sixteenth century Dutch painters and designers of Bible-themed collectable card games, couldn’t there have been some sort of fight for Endor in the past? It certainly sounds more plausible than the War of Jenkin’s Ear. The problem is that there’s no resonance to the Battle of Hastings itself; everyone knows the date, but the Bayeux Tapestry leaves something to be desired in these highly mediated times. If people are confused about whether William Wallace was real, it shows that Robert Burns has been letting down the side. More movies on the order of Gibson’s manly Scottish Western won’t do the trick; the secret is to build into myth. Believing in a historical Arthur or even a historical Robin Hood doesn’t seem entirely half-baked, but surely Arthur and Robin seem more real than, say, William Pitt the Elder. Pollsters can phrase questions to make people sound stupid, but nobody makes people believe truth or lies. We do that for ourselves, because some things sound right. Put the penny dreadful back in history. People will respond when the Duke of Marlborough and Admiral Nelson seem as real as Robin in the forest, Lord Edmund Blackadder, the Battle of the Bulge, the last desperate stand of the 300.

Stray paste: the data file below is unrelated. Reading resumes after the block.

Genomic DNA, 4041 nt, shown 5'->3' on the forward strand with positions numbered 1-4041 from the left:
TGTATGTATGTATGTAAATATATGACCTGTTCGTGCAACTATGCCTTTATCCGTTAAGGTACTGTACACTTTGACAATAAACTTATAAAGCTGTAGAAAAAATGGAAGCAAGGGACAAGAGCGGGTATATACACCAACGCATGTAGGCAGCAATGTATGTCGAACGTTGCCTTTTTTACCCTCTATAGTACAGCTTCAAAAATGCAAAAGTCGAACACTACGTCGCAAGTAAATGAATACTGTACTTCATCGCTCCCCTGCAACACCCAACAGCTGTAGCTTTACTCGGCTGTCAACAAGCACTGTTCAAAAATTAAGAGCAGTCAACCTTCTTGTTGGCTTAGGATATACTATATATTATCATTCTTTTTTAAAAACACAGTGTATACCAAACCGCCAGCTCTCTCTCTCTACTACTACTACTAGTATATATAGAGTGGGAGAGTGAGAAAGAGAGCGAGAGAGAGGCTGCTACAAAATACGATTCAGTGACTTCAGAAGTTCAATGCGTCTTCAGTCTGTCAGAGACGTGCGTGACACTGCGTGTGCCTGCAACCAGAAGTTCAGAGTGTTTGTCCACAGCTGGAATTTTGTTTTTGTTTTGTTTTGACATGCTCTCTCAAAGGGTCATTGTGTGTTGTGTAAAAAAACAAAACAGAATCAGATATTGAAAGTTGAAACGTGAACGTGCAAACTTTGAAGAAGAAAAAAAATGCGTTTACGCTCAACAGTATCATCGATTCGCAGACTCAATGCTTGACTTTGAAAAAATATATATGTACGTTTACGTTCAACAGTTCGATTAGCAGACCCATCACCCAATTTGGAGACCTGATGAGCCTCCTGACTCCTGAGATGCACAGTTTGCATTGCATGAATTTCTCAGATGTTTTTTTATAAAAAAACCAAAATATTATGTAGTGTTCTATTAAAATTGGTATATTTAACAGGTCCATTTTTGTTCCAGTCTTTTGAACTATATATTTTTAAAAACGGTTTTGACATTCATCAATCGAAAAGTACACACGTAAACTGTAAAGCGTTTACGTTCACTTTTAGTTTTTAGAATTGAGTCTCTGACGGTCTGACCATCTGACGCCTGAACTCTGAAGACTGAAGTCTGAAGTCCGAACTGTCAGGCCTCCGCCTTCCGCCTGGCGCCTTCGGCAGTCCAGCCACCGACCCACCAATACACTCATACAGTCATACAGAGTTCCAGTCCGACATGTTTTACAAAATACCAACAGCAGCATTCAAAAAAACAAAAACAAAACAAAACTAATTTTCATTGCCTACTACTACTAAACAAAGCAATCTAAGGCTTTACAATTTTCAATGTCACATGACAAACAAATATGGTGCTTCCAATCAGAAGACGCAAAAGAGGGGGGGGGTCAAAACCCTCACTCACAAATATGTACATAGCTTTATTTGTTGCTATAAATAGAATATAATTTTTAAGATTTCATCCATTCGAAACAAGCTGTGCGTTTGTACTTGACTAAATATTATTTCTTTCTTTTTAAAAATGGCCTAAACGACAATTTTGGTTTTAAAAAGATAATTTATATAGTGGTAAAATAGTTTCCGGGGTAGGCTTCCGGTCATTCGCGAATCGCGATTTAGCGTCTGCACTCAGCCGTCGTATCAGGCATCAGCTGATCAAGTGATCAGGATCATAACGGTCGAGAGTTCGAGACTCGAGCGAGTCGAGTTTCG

Every now and again, a survey comes out designed to show how stupid Americans (and particularly American schoolchildren) are compared to the rest of the world. Americans don’t know where Mexico and Canada are! They can’t identify what language the Dutch speak! They think The Flintstones is solid anthropological fact! This tradition seems to have moved on to England, where a recent poll seems designed to make the British feel as bad as Americans. It seems that Britons are confused about whether the Battle of Hastings or the Battle of Helm’s Deep was real, and so forth. Some of it seems calculated to confuse; the Battle of Endor, featuring those irritating (yet beloved among a certain segment of the population) Ewoks sounds real. If the Witch of Endor could serve as the basis for sixteenth century Dutch painters and designers of Bible-themed collectable card games, couldn’t there have been some sort of fight for Endor in the past? It certainly sounds more plausible than the War of Jenkin’s Ear. The problem is that there’s no resonance to the Battle of Hastings itself; everyone knows the date, but the Bayeux Tapestry leaves something to be desired in these highly mediated times. If people are confused about whether William Wallace was real, it shows that Robert Burns has been letting down the side. More movies on the order of Gibson’s manly Scottish Western won’t do the trick; the secret is to build into myth. Believing in a historical Arthur or even a historical Robin Hood doesn’t seem entirely half-baked, but surely Arthur and Robin seem more real than, say, William Pitt the Elder. Pollsters can phrase questions to make people sound stupid, but nobody makes people believe truth or lies. We do that for ourselves, because some things sound right. Put the penny dreadful back in history. People will respond when the Duke of Marlborough and Admiral Nelson seem as real as Robin in the forest, Lord Edmund Blackadder, the Battle of the Bulge, the last desperate stand of the 300.